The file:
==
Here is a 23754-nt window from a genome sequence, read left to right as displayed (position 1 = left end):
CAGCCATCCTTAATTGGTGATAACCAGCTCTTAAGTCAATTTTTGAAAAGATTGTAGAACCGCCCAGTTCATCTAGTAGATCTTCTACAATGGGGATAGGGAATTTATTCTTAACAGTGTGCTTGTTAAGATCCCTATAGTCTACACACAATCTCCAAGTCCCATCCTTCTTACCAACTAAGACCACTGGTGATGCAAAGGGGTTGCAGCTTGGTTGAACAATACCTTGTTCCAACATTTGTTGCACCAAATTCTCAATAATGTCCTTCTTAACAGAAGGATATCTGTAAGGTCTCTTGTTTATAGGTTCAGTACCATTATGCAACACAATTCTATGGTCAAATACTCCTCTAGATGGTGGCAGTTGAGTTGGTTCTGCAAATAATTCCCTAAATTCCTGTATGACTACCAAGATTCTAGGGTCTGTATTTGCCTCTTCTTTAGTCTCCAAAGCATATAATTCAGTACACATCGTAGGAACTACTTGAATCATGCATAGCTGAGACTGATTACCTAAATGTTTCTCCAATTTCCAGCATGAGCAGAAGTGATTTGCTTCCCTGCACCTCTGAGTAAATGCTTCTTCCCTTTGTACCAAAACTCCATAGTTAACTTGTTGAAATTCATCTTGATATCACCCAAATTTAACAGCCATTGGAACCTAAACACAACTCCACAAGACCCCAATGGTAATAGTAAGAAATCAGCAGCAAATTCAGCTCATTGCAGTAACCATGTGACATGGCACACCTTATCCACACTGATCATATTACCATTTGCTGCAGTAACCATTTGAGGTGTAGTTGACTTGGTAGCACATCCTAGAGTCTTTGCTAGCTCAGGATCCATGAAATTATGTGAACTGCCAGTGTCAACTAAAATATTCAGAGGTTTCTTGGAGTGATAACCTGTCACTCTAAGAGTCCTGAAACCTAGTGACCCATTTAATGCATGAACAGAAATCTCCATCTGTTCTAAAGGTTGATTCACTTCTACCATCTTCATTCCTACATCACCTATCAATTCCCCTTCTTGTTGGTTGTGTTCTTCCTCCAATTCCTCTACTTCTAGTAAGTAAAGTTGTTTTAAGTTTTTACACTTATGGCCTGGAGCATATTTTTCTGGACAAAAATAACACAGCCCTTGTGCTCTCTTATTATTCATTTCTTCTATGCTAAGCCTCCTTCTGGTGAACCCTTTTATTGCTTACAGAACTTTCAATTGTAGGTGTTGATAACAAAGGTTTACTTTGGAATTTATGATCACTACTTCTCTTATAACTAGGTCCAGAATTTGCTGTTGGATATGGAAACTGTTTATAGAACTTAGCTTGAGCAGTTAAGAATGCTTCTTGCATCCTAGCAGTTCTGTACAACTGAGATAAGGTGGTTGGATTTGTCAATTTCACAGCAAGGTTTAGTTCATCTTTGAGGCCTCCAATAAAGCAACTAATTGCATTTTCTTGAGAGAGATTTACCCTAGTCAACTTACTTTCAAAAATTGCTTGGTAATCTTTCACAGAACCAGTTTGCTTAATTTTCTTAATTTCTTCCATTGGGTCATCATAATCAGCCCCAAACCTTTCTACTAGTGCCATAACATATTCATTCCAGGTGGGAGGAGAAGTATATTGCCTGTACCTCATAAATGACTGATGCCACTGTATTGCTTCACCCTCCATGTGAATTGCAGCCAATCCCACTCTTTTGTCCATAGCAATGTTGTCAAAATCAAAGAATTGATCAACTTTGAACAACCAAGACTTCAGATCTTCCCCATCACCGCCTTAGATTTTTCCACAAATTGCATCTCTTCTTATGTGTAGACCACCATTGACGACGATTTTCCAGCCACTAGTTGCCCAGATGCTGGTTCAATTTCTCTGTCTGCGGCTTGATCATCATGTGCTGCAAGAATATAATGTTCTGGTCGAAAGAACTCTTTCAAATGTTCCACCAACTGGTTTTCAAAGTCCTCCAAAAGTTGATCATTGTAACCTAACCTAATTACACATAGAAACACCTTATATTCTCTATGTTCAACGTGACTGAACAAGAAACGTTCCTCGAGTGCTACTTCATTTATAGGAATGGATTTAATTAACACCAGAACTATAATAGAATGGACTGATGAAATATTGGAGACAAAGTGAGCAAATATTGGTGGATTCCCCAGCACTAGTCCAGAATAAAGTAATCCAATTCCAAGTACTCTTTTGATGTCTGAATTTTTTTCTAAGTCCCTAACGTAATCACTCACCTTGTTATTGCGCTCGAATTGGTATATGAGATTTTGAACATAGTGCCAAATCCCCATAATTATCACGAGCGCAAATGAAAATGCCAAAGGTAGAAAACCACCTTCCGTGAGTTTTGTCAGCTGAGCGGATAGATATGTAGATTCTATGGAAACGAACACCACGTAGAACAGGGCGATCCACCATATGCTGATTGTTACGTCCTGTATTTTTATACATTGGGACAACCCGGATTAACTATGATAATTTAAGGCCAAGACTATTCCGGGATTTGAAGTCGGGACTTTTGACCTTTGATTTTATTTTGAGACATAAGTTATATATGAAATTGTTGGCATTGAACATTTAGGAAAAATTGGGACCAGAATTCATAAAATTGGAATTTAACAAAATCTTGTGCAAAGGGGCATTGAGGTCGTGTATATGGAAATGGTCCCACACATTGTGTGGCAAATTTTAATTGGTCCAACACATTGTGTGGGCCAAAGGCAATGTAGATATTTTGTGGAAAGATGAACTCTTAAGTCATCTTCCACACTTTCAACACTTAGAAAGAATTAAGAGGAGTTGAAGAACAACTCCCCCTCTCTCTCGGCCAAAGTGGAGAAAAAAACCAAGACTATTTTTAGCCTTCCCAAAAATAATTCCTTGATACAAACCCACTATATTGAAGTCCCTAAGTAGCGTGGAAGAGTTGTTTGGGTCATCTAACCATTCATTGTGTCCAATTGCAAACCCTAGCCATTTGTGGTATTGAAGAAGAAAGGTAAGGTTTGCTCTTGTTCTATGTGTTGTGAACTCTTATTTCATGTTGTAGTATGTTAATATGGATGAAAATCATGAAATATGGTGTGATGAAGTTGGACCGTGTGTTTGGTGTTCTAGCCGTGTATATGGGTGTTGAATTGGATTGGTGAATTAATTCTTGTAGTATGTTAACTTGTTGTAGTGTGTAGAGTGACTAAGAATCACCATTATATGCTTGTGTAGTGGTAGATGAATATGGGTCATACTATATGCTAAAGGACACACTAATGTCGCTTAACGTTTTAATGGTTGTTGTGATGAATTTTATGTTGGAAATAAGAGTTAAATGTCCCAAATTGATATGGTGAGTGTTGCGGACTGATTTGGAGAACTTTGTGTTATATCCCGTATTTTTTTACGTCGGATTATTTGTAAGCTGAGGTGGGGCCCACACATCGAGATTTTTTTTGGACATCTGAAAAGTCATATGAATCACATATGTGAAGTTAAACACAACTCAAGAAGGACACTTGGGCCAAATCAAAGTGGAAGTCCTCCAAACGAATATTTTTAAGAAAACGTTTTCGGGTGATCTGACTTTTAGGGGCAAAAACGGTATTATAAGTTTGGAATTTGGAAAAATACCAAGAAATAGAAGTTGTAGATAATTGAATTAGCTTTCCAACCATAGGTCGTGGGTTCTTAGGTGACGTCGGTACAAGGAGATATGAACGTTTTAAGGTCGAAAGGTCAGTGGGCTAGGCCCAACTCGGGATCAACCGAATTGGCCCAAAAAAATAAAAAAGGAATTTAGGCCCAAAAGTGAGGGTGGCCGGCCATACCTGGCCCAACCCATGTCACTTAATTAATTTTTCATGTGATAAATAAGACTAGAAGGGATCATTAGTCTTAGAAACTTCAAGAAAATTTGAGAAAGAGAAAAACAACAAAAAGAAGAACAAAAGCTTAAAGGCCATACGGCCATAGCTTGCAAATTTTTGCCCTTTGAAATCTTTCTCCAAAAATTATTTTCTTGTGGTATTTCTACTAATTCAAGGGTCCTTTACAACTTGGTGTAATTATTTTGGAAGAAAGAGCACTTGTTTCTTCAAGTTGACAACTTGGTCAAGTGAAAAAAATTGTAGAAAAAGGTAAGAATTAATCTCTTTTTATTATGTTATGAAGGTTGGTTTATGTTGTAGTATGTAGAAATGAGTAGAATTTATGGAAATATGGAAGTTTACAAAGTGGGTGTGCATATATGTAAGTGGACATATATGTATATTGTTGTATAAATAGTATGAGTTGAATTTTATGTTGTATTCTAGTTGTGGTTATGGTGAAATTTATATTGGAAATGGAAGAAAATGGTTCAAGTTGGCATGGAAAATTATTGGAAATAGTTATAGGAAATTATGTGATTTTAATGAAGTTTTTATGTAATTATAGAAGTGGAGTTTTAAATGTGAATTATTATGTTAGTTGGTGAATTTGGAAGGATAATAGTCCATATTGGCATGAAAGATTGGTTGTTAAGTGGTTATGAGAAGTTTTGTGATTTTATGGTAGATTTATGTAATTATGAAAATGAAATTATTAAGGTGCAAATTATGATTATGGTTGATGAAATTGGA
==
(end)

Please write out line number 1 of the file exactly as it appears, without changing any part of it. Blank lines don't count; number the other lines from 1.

Here is a 23754-nt window from a genome sequence, read left to right as displayed (position 1 = left end):